If you haven’t seen the video “What is School For?” that went viral after it was released on Youtube last Monday, please check it out.
My 12-year old son was the first to share it with me and he’s been quoting lines from it ever since. The video resonated with him as it did the many people who have left comments. What struck me after watching the video is not the accuracy and eloquence of the message, but more that so many people believe our current K-12 education system squanders, instead of unleashes, diverse human potential and yet progress towards changing the system seems minimal. Why?
In full disclosure, Ted Dintersmith, the video’s producer, is my hero and his work with the documentary and book, Most Likely to Succeed, was the main reason I co-founded Pathways High. I believe Ted's intent has always been two-fold: 1) beat the drum about the need for change and 2) inspire and mobilize community members to change their schools (or start new ones) in order to create positive momentum and a tipping point. I think the tipping point is possible, but only if the success stories in all communities go viral and put pressure on those reinforcing the status quo to change. Let’s be honest, it’s easy to complain and many of us enjoy complaining. The hard part is doing the work of change and then taking the time when you’re already exhausted to document the successes. But we must. We (everyone at Pathways High, other progressive schools and those in traditional schools who are trying new approaches to benefit students) have to do our part to tell the positive stories and lots of them and help them go viral. As they say, nothing succeeds like success.
Demonstrating success in the new model of education, one that is engaging, relevant, learner-centered and supports students in developing skills for their life now, not just their future requires different metrics than those used in our current system. We know that standardized test scores aren’t accurate predictors of success and, consequently, are no longer required by many colleges and universities for admission. We can look to thought leaders in our past and present for more useful metrics. Today, an organization that is leading the effort to transform how U.S. high schools measure student achievement, is the Mastery Transcript Consortium. Performance as measured by portfolios of work is an essential component of an education model that mirrors the real world. When exhibition of student work is integral to a school, the successes will be evident. In the world outside of school we are judged by the quality and timeliness of our work. Why should school be different? What stories do you have about the real work your students are doing -- work that inspires others, work that benefits their school, neighborhood or global community? Make the effort to share these stories in any format you can so we can reach a tipping point.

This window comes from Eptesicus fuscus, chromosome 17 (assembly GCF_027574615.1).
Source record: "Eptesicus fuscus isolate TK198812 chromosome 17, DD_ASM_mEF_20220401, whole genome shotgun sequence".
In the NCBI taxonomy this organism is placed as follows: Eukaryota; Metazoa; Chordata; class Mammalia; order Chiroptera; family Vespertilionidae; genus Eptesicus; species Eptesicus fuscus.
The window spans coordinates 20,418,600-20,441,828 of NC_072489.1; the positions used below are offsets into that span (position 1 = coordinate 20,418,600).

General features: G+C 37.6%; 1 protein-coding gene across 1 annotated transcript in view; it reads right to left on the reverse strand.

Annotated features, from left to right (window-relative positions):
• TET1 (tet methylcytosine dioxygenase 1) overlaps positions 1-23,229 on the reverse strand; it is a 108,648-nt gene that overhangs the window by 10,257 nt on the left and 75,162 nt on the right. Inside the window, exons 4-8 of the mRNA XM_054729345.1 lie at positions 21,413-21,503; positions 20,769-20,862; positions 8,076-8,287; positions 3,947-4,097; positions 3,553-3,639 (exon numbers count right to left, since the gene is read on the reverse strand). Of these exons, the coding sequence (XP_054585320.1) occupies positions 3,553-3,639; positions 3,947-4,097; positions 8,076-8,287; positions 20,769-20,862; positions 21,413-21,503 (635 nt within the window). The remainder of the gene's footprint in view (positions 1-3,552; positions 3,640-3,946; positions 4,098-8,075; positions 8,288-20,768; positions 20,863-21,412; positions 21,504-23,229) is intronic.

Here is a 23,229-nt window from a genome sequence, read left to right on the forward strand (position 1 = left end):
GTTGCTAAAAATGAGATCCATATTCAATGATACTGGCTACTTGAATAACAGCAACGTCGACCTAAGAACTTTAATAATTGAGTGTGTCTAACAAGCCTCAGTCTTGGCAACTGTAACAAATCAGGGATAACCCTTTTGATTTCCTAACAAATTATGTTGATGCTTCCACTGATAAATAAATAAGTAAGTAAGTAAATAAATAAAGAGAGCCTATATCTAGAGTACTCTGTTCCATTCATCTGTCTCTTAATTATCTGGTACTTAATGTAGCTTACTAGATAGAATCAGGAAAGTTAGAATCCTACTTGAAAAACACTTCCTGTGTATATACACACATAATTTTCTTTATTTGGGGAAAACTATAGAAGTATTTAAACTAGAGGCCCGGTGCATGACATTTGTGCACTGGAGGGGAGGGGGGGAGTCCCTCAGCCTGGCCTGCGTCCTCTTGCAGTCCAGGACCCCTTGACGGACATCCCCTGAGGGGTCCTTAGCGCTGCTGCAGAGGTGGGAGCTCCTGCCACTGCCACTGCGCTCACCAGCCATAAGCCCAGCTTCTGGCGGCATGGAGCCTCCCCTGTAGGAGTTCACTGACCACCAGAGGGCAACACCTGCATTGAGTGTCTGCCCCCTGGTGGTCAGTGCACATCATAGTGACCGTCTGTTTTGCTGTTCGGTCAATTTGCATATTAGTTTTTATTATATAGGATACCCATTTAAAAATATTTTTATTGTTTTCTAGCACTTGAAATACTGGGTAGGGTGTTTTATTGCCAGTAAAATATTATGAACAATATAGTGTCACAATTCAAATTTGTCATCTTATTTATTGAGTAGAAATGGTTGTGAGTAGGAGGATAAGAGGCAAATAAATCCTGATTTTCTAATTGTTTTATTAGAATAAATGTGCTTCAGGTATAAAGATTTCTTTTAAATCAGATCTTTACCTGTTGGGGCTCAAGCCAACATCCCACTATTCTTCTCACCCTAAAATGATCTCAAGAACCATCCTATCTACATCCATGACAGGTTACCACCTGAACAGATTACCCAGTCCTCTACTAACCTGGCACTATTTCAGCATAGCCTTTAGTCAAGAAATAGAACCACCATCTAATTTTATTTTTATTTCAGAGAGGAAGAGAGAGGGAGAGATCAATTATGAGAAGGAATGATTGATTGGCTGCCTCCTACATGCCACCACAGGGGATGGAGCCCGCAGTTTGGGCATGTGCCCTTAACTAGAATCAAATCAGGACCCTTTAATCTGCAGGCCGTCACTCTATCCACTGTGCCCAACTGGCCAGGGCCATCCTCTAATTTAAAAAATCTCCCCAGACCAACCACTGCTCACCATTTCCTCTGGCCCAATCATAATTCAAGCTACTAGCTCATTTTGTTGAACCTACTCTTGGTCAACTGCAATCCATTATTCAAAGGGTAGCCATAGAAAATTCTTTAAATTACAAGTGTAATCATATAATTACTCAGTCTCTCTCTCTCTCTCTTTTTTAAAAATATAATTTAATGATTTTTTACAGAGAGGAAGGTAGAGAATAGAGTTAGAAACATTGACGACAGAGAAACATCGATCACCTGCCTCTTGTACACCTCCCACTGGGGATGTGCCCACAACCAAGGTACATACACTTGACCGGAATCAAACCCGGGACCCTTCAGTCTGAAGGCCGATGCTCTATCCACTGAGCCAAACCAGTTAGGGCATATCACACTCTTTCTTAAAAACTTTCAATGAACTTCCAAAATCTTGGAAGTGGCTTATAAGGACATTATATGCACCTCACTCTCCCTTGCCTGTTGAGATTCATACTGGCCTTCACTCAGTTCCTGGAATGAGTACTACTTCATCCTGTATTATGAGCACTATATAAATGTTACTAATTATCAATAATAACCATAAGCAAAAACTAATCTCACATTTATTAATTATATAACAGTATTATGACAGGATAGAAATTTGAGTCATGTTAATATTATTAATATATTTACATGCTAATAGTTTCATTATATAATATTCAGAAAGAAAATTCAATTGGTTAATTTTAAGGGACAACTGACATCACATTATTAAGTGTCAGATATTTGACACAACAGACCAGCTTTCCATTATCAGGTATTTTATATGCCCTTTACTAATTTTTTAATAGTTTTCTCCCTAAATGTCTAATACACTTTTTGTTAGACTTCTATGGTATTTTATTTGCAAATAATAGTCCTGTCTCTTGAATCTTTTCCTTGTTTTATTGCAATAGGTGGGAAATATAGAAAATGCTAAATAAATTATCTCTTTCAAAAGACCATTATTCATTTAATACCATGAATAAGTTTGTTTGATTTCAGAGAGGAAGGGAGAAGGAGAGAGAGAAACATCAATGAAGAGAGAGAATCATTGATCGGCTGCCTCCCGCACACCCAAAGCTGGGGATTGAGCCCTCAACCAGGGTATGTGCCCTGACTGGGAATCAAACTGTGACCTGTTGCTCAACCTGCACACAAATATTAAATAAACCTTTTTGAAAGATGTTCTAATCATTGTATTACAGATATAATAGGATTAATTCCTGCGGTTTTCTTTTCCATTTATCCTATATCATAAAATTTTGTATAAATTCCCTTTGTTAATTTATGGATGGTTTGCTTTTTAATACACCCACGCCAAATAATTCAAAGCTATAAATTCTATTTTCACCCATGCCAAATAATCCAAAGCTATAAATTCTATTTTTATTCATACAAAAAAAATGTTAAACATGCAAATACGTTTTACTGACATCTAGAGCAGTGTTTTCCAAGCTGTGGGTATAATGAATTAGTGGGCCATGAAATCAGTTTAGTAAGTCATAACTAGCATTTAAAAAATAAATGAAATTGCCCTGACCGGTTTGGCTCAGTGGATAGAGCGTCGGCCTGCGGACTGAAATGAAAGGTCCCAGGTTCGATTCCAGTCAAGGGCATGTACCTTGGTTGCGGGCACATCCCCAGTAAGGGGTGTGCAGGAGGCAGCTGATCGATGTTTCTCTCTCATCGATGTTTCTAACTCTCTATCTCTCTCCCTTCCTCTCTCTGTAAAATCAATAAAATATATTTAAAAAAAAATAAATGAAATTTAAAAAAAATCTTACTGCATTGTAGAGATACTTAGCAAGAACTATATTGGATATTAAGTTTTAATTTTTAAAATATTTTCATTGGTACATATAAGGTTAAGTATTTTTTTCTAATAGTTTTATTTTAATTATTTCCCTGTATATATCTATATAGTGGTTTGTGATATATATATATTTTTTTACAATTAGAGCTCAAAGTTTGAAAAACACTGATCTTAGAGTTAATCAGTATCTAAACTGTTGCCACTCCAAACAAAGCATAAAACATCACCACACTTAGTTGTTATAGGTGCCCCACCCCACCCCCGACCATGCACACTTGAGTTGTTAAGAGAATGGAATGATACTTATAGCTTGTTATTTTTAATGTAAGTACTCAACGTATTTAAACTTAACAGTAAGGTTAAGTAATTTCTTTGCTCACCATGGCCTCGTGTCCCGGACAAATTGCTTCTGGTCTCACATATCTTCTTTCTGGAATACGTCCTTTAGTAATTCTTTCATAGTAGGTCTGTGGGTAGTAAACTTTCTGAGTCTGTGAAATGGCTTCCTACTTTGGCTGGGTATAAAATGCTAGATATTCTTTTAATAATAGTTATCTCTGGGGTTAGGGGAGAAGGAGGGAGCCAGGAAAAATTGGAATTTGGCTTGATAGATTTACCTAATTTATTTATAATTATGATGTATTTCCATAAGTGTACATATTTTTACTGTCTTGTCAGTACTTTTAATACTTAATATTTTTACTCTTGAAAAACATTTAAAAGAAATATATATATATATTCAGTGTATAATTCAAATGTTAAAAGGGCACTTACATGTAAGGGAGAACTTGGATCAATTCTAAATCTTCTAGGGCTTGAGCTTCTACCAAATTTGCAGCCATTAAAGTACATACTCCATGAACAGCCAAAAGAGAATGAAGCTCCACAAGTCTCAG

Finally, a critical factor in reaching the tipping point more quickly is for the adults in students lives -- their caregivers, teachers and school leadership -- to take an honest look at their own mindsets. The majority of adults are products of a traditional education system and for many of us this system served us well. Change requires a conscious effort to step outside one’s comfort zone to think about how our own experiences create a limited lens through which to view school today. Understanding our own biases and broadening our perspective on school to include a place (both physical and virtual) for students to engage in solving problems that impact them and their community is essential.
I’m excited to share the perspectives of two Pathways High teachers, Angelique Byrne and Megan Goers, who have developed and continue to develop multidisciplinary seminars based on this broader perspective of school. I hope you enjoy the podcast interview of Angelique and Megan by Joe Scanlin, Founder and CEO of Scanalytics, about the teachers experience at MIT’s NuVu Innovation Lab.
Special shoutout to Pathways High student Sophia McLees who edited this podcast.